51 properties of 125 words: A unit analysis of verbal behavior

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1980-01-01

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Abstract

Values for 125 words were obtained for 51 scales including measures of orthography, pronunciation, imagery, categorizability, association, number of attributes, age-of-acquisition, word frequency, goodness, emotionality, autobiographical memory, tachistoscopic recognition, reading latency, lexical decision, incidental and intentional recall, recall using a mnemonic pathway, paired-associate learning, and recognition. Six factors emerged: Spelling and Sound, Imagery and Meaning, Word Frequency, Recall, Emotionality, and Goodness. Implications for current methodology and theory are discussed, including the claims: that multivariate research is a necessary addition to the study of verbal behavior; that a unidimensional concept such as depth does not do justice to the complexity of recall; and that associative frequency, emotionality, and pronunciability are among the best predictors of our commonly used tasks. © 1980 Academic Press, Inc.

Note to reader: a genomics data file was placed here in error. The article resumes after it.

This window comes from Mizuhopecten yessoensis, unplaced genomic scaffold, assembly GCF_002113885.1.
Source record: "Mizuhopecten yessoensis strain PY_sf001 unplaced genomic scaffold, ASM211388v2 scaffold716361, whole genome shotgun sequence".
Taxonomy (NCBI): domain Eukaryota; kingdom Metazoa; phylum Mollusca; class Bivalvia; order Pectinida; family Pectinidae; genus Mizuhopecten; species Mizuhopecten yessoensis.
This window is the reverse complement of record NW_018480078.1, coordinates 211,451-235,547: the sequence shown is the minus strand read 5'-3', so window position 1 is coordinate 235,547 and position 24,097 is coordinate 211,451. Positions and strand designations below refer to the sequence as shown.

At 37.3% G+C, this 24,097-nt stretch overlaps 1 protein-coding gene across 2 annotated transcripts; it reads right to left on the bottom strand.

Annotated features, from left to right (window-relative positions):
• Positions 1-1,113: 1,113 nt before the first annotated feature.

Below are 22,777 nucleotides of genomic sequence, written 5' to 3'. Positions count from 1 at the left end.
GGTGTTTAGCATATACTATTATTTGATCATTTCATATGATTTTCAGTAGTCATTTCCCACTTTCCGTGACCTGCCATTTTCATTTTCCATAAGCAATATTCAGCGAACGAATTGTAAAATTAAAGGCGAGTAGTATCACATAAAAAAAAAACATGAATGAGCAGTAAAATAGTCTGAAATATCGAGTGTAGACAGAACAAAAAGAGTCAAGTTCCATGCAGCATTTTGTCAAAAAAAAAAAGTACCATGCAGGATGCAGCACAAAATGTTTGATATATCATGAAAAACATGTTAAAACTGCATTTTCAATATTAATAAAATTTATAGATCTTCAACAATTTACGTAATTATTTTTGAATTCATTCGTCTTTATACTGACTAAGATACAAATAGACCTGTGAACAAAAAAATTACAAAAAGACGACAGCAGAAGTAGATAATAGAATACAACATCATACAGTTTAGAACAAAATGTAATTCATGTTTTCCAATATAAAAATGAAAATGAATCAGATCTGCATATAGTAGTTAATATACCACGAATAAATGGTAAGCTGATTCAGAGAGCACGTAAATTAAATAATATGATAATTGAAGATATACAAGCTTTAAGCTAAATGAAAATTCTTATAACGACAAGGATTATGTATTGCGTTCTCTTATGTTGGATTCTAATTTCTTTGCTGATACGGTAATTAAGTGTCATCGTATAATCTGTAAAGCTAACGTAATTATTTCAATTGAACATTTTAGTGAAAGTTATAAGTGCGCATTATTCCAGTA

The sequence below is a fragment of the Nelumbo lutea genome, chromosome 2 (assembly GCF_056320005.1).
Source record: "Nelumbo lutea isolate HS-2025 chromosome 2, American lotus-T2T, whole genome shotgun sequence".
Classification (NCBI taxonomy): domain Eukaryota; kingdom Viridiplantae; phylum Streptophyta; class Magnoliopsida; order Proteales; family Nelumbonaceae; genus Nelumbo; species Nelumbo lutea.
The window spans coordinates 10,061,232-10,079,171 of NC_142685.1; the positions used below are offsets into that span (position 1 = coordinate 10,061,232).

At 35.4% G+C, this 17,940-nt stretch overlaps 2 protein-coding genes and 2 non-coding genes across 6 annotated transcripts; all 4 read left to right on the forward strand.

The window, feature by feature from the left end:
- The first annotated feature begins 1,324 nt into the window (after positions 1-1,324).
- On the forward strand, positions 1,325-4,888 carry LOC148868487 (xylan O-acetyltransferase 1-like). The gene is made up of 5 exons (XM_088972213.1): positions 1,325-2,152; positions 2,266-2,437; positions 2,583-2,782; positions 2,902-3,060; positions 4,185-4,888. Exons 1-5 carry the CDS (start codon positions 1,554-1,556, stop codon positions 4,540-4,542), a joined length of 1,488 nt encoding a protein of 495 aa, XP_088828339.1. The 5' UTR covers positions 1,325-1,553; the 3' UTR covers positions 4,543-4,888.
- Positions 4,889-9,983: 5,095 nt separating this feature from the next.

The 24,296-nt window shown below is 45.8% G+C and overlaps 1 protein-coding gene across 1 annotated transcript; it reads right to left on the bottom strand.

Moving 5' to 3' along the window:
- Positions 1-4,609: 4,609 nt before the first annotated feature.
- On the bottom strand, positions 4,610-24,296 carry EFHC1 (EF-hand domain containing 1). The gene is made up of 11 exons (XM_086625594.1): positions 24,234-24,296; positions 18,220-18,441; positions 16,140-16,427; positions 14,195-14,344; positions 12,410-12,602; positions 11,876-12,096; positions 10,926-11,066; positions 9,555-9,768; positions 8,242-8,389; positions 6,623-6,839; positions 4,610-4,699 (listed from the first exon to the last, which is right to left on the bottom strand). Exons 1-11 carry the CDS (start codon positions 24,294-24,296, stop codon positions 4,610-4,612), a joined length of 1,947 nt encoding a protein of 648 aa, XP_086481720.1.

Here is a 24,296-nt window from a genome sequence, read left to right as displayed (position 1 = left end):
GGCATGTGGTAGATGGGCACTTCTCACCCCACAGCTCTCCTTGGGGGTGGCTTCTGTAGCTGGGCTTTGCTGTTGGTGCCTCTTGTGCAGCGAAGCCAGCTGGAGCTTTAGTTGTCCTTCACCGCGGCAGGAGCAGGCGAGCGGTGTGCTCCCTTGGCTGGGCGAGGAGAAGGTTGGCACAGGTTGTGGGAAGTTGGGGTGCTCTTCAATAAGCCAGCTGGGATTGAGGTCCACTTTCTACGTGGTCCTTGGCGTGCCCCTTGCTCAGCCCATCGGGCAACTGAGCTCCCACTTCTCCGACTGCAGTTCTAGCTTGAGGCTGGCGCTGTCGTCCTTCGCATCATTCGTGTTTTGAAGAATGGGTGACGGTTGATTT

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10.1016/S0022-5371(80)90415-6

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Rubin, DC (1980). 51 properties of 125 words: A unit analysis of verbal behavior. Journal of Verbal Learning and Verbal Behavior, 19(6). pp. 736–755. 10.1016/S0022-5371(80)90415-6 Retrieved from https://hdl.handle.net/10161/18982.

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Rubin

David C. Rubin

Juanita M. Kreps Distinguished Professor of Psychology and Neuroscience

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My main research interest has been in long-term memory, especially for complex (or "real-world") stimuli. This work includes the study of autobiographical memory and oral traditions, as well as prose. I have also studied memory as it is more commonly done in experimental psychology laboratories using lists. In addition to this purely behavioral research, which I plan to continue, I work on memory in clinical populations with the aid of a National Institute of Mental Health grant to study PTSD and on the underlying neural basis of memory the aid of a National Institute of Aging grant to study autobiographical memory using fMRI.






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